A high school girls varsity soccer team in Vermont was penalized during a game for making a bold statement.
The Burlington High School Seahorses were about three minutes away from the end of their Friday match when the team’s captain, Helen Worden, scored a goal, putting them ahead of their competitors, the South Burlington Wolves. Four players then ran toward the stand in celebration and took off their blue uniforms, revealing custom-made matching white shirts with a message: #EQUALPAY.
Anyone who takes off their jersey during a game receives an automatic yellow card, the Burlington Free Press reports, so the referee subsequently penalized all four players; in response to the penalty, teammate Lydia Sheeser told CNN that the crowd began to chant “'Equal pay! Equal pay!' just like in the Women's World Cup this summer."
Many of the chanting spectators were also wearing #equalpay shirts, which were part of the more than 500 jerseys that the BHS girls’ team sold for their ongoing fundraising campaign to raise awareness about the gender wage gap in sports. According to the Burlington Free Press, the girls originally planned to wear the white jerseys for their dress-up day, but word quickly spread beyond the schools’ halls to other BHS teams that immediately “wanted in.”
The girls soccer team said they were inspired by the U.S. women's national soccer team and "their efforts to achieve equal pay for equal play."
The U.S. women’s national team, which won the Women’s World Cup in July, has actively spoken out about the pervasive gender wage gap in sports. CNN reports that in the 2019 tournament, the U.S. champions received only $4 million, while in the 2018 Men's World Cup, the French tournament champions received $38 million.
The BHS girls' frustration over the gender pay disparity is what led to their partnership with Change the Story, an initiative to advance women’s economic status in Vermont, “to create a special run of Nike dry fit jerseys with #EqualPay on the front, the BHS Seahorse logo on one sleeve, and Change The Story on the other,” their website states.
The teammates told CNN that the response to their project has been overwhelmingly positive.
The initiative has now grown from a "soccer-only idea" to a widespread movement. Community members, including their school's staff and student body, have purchased the shirts. The BHS boys soccer team has also started wearing them at games and during warm-ups. Even Brandi Chastain, an Olympic and World Cup winner, has shown support on Twitter for the Burlington girls soccer team.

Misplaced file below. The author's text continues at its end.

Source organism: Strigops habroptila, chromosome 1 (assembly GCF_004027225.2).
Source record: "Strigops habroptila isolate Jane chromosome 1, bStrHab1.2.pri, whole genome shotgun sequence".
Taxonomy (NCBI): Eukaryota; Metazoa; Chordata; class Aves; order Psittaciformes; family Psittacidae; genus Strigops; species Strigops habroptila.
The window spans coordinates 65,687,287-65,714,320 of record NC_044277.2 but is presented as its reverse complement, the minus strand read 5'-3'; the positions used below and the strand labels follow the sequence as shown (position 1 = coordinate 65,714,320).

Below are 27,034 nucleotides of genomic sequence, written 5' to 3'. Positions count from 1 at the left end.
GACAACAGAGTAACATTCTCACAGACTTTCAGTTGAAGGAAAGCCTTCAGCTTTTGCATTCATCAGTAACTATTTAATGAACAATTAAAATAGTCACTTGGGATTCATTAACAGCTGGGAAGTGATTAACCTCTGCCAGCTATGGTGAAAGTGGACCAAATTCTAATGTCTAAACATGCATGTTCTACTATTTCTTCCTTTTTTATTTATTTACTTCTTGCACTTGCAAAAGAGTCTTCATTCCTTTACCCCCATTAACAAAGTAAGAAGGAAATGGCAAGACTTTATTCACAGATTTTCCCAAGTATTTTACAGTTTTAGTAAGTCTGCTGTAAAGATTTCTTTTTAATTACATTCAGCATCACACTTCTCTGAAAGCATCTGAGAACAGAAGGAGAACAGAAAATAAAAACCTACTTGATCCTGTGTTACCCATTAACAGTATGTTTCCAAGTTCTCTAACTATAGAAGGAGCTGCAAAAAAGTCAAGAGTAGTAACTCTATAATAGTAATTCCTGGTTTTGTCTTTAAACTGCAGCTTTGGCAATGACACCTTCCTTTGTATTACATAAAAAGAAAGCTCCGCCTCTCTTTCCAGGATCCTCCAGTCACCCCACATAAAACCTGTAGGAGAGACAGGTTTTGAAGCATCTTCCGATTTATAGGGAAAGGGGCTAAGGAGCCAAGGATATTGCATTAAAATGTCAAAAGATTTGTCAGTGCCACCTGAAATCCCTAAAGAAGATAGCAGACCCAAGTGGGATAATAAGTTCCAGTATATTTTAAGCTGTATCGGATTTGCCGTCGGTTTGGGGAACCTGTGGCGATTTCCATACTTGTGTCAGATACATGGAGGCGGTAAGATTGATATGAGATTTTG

Each Nike shirt costs approximately $25, with men invited to pay 16 percent more ($4.80) to represent the current gender wage gap for Vermont women. And due to popular demand, the girls are reportedly ordering another 300 shirts this week; they have received more than 1,000 orders to date.
“The idea is to wear these jerseys at a game, or event, and invite the community to come out and buy the shirts, and wear them in support of our fight for gender equality,” Sheeser said. “We are starting small, and we are hoping this will continue into a movement across VT.”
Cheers to this VT varsity soccer team for showing their support for #equalpay. A great first step toward a sustainable future for ALL women’s sports, & limitless careers for women in athletics. Bold, gutsy & brave. No risk, no reward! #GoForIt #KeepPlaying https://t.co/x5HVis84WE— Billie Jean King (@BillieJeanKing) October 21, 2019ADVERTISEMENT
Kudos to this amazing @BHS802 soccer team. You can wear your yellow cards with pride, because your cause is bigger than a game. Unequal pay also harms people of color, especially women of color. We need to change this story, so ALL people can take care of their families. #vtpoli https://t.co/qL5LMpwXC4— Rebecca Holcombe (@RHolcombeVT) October 20, 2019
Header photo courtesy of YouTube / Maia Vota
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Safire R. Sostre is a freelance journalist with experience in print and digital media. She writes reported profiles and covers news and culture, usually through the lenses of identity and wellness. Their main goal as a writer is to amplify the stories of marginalized voices.